Carrizo Creek

Total Miles


164.17 ft


1.5 Hours

Technical Rating



Best Time

Spring, Summer, Fall, Winter

Trail Overview

Carrizo Creek is a 6.4-mile out-and-back trail rated 3 of 10 within the California Anza-Borrego Desert State Park. Offroad travel within the state park is restricted to street-legal vehicles. Carrizo Creek can only be accessed from the west end at the intersections with Vallecito Wash, Canyon Sin Nombre, and Bow Willow Creek. The first part of the trail is typically a dry wash. The middle part of the trail runs along the creek and at times may be overgrown, muddy, and have standing water. The last portion of the trail opens up into a dry wash. This is a destination trail that ends at the historic Carrizo Stage Station. Although the wash continues on for several miles, access beyond the Carrizo Stage Station site is restricted and there are signs stating the area is closed. Just west of the station, the U.S. Navy used the Carrizo Creek area as a bombing range. Although no longer an active range, there are unexploded munitions present. The site of the Carrizo Stage Station lies on the Southern Emigrant Trail where Carrizo Creek flowed at the surface most of the year and often provided the first flowing water to travelers on that route after they had left the Colorado River. Earlier, Carrizo had been a watering place for the local Native Americans, Spanish explorers, Mexican traders, American fur trappers, and soldiers. The station at Carrizo Creek became an important link in the San Antonio-San Diego Mail Line. It functioned as one of seven major stations west of the Rio Grande River. Passengers at Carrizo Creek disembarked here to change coaches leaving the east-bound stage from San Diego and boarded another that ran between Carrizo and Fort Yuma. During March and April 2001, a systematic archaeological testing program was implemented at the Carrizo Stage Station site. The initial field test excavations and artifact analysis confirmed the presence of two structures and remains of the 1857 to 1877 Carrizo Stage Station. After excavation, it was subsequently reburied and erosion protection features were installed to prevent further damage to the site. Cell service is limited to the beginning of the trail. The nearest services are in El Centro.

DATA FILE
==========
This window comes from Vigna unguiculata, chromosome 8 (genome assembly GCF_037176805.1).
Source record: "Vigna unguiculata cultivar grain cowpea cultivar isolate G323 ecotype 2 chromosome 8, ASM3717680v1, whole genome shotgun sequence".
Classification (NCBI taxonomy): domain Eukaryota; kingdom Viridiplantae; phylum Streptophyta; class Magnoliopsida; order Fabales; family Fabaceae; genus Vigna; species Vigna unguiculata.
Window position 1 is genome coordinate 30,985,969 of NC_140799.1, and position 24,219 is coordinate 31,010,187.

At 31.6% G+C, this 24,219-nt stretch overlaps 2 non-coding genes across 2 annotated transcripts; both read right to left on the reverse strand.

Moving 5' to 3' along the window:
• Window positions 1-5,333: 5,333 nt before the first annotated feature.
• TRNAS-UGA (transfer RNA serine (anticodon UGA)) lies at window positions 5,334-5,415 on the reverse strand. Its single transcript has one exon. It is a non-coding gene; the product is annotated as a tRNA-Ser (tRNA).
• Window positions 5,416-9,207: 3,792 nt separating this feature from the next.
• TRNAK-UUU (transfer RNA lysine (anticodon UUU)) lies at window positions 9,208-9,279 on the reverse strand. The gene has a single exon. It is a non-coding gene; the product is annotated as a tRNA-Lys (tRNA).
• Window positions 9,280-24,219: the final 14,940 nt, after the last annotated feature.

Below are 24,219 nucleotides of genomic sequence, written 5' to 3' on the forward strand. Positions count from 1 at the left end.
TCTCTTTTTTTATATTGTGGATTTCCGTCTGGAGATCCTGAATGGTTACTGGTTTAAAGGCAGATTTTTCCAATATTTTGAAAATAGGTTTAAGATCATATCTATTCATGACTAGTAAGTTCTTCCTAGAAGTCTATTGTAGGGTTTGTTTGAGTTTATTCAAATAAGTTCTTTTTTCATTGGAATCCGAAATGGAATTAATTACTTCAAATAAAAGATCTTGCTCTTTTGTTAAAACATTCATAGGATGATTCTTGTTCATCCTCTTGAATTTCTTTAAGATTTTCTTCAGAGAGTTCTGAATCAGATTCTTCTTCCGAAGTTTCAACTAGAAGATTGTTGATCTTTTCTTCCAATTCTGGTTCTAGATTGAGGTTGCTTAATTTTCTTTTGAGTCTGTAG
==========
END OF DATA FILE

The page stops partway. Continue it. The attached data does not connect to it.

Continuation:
Photos of Carrizo Creek

Carrizo Creek
Carrizo Creek
Carrizo Creek


The trail consists of loose rocks, dirt, and sand with some slick rock surfaces and mud holes possible. No steps are higher than 12 inches. 4WD may be required, and aggressive tires are a plus.


Anza-Borrego Desert State Park is a California State Park located within the Colorado Desert of southern California, United States. The park takes its name from 18th-century Spanish explorer Juan Bautista de Anza and the Spanish word borrego, which literally means "lamb" but is also used to describe the desert bighorn sheep. With nearly 600,000 acres, it is the largest state park in California as well as the 48 contiguous states. The park has varied topography that includes dry lake beds, badlands, and mountains that rise above 5,500 feet (1,675 meters). Two-thirds of the park's area is designated as wilderness, and cactus, yucca, and ocotillo are abundant throughout. Among the park's attractions are groves of California fan palms and a profusion of wildflowers that bloom in mid-to-late winter. Deer, kit foxes, iguanas, rattlesnakes, roadrunners, eagles, and the endangered desert bighorn sheep are all found within the park.

Technical Rating


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